With its “essentials only” approach and mod friendly construction (not to mention great tones), VHT’s Special 6 has generated a bit of a cult following. I gave it a very positive review with my only small concern being the amount of volume necessary to get significant breakup was greater than your typical bedroom rocker requires. Enter the Special 6 Ultra which expands upon the Special 6’s Volume and Tone (with pull/foot-switchable boost) controls with an additional 11 position Depth switch, 3 position Texture switch, Watts dial, and secondary Ultra input with its own dedicated (gain) knob. So all these new controls sound cool, but what do they do? Good question.
The Depth and Texture controls are functionally high and low pass filters inspired by the selectable frequency feature of Pultec equalizers fine tuned for the guitar’s tonal curve and the Watts control is a power scaling control promising beefy crunch at bedroom volumes. Around back, the amp has two parallel speaker outputs with a 3 position ohm switch (worth noting - the under chassis speaker output does not mute when the external speaker jacks are used. Kudos!), a line out, and a tube buffered effects loop. And as if all that wasn’t enough, the Special 6 Ultra is housed within an birch ply cabinet rather than the MDF you typically see at this price point. Construction is very neat and sturdy across the board yielding an experience one might expect with a much more expensive amp. Just like its little brother the Special 6, components are wired to a mod friendly eyelet board and its 6 watts are delivered via a 12AX7 based preamp (2 tubes in the Ultra vs 1 in the Special 6 due to the additional features) and 6V6 power. And if you order in the next 10 minutes...I know, I know. I sound a little like an over excited infomercial announcer, but VHT is really serving up a ton of features at a street price right around $330.
Tonally I wouldn’t go as far as dubbing the Special 6 Ultra an ultimate tonal chameleon, but it covers a very wide range of fine tones. The aforementioned Texture and Depth controls are very effective at respectively smoothing out the highs and tightening the lows relative to the Tone control’s overall voicing. As you might expect, all of the Ultra’s controls are very interactive. Despite the unique approach to EQ, the amp is surprisingly easy to dial in. With an SX SST 57 Stop Tail (Strat style), it was easy to get extremely convincing Texas blues tinged grit from the cranked up clean channel. Dialing back the Watts control reduced headroom and gave the amp a spongier feel not too unlike a cranked up Bassman. I was equally comfortable dialing up old school jazz tones using a Luna Athena (semi hollow w/ mini-humbuckers) with the amp at lower volumes, but as you might expect at 6 watts clean headroom at performance volumes is pretty limited. Plenty for bedroom practice, small room rehearsal or maybe a small coffee house with a drummer using hot rods or brushes, but you’ll run out of clean headroom real quick in a louder club setting with anything more than a light handed drummer. Of course clean is a fairly relative word in the rock world. Plugging into the Ultra channel with PRS Singelecut SE the amount of gain on tap is increased exponentially with a tonal signature leaning solidly to the modded Fender/Mesa side of the spectrum perfect for chunky riffing and liquid leads with enough dirt on tap to cover everything from 70’s vintage rock up up through 90’s alt rock stopping just shy of the most aggressive modern metal tones. Again, dialing back the Watts control decreased the headroom of the amp, increased saturation, and generally provided a spongier/saggier response while lowering the volume.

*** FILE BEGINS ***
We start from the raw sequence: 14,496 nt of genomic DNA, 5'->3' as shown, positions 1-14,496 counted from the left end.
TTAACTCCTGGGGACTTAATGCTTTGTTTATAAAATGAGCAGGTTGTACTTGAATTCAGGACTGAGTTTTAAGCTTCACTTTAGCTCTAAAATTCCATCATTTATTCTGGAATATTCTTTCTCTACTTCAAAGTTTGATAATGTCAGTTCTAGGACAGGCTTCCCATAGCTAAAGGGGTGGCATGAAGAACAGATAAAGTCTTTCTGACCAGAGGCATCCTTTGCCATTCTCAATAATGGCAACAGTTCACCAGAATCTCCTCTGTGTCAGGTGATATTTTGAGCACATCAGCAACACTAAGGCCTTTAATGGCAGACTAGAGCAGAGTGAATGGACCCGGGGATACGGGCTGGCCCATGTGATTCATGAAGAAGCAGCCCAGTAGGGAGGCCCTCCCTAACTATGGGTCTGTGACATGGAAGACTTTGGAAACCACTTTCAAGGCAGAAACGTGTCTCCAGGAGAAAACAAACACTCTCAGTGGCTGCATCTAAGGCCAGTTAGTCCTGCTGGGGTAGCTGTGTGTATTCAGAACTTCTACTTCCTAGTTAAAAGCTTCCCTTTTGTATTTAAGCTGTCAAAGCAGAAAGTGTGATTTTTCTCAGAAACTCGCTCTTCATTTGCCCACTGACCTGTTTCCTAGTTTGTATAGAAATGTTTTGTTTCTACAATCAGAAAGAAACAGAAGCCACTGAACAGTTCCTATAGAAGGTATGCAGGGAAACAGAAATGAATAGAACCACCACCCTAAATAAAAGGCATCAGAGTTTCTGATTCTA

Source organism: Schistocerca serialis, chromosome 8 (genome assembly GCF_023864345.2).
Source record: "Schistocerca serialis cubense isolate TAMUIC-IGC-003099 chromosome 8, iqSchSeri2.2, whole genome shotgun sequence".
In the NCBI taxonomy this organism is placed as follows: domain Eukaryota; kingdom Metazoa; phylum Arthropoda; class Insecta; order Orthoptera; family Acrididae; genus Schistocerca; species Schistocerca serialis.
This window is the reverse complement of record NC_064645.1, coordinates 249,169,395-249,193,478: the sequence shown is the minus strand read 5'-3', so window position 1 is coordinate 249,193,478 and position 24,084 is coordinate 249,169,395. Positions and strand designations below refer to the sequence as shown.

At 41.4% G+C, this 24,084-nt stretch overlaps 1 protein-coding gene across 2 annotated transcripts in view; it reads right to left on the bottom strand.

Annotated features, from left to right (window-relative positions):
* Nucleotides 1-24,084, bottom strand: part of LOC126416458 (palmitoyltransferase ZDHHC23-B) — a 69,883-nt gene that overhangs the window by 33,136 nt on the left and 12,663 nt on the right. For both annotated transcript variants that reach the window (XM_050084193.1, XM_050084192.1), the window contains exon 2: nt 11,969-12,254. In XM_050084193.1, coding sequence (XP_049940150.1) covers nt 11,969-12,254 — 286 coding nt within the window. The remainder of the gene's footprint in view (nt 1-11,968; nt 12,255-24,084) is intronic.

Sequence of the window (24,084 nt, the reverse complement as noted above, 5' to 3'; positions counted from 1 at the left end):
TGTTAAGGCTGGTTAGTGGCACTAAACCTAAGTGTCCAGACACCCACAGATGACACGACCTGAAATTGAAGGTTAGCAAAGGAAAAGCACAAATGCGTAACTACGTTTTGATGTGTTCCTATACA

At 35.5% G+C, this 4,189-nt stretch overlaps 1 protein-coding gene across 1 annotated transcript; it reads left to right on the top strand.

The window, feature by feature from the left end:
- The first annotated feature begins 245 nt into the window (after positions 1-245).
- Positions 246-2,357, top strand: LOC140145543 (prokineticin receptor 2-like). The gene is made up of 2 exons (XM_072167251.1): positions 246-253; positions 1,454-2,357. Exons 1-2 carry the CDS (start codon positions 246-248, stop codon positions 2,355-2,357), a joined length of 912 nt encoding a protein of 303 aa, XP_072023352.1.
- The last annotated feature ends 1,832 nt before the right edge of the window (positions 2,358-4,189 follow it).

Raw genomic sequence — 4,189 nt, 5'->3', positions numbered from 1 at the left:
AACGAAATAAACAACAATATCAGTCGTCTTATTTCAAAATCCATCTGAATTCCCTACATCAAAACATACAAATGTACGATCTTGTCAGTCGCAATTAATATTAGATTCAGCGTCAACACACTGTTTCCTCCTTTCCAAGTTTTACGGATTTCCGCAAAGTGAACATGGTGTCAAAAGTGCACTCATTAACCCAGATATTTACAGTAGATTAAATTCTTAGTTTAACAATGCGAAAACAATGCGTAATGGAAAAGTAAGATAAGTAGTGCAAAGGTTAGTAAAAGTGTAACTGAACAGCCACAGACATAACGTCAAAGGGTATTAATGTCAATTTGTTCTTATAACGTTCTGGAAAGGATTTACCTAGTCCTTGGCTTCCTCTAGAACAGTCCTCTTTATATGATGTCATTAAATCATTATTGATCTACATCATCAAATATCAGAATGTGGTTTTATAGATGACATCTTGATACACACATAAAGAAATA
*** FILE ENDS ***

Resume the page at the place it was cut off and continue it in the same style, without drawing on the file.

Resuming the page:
Plugging into the Ultra channel...the amount of gain on tap is increased exponentially with a tonal signature leaning solidly to the modded Fender/Mesa side of the spectrum perfect for chunky riffing and liquid leads
To round out the Ultra test I fed the amp a variety of stomp boxes ranging from the mid boosted spit of an Ibanez TS9 to the Muff like roar of a MOEN Fuzz Moo and the amp responded well to all. I also wired the amp up to a Line 6 POD HD500 both into the tube buffered effects loop return and using the 4 cable method and in both cases I was happy with the performance. Though as stated earlier, 6 watts doesn’t provide a ton of clean headroom for rehearsal or gigging. Though I was able to coax just a bit more oomph out of this little combo by flipping the back panel ohm selector to 8 Ohms and plugging in a VHT Special 6 1X12 Closed back Cabinet. The slightly more focused tones of the closed back cabinet paired nicely with the more airy response of the open back combo creating a very nice mini stack setup with a combined street price under $500.
If this was a higher priced amp I might note that the Watts control can get fairly fizzy at minimal settings (especially when using the Ultra input) or that having a dedicated input for each channel seems slightly quirky to me. Having a single input with a 2 button footswitch (one for boost, one for channel) would be more user friendly. But given the performance/price ratio I feel a bit silly being so critical. In a world where low wattage tube amps are generally feature handicapped, VHT has delivered a very liberating experience in the Special 6 Ultra. Tonally the amp covers a ton of ground and from a feature point of view I believe it is a market leader at its price.
Pros: Feature rich with a wide range of very good tones.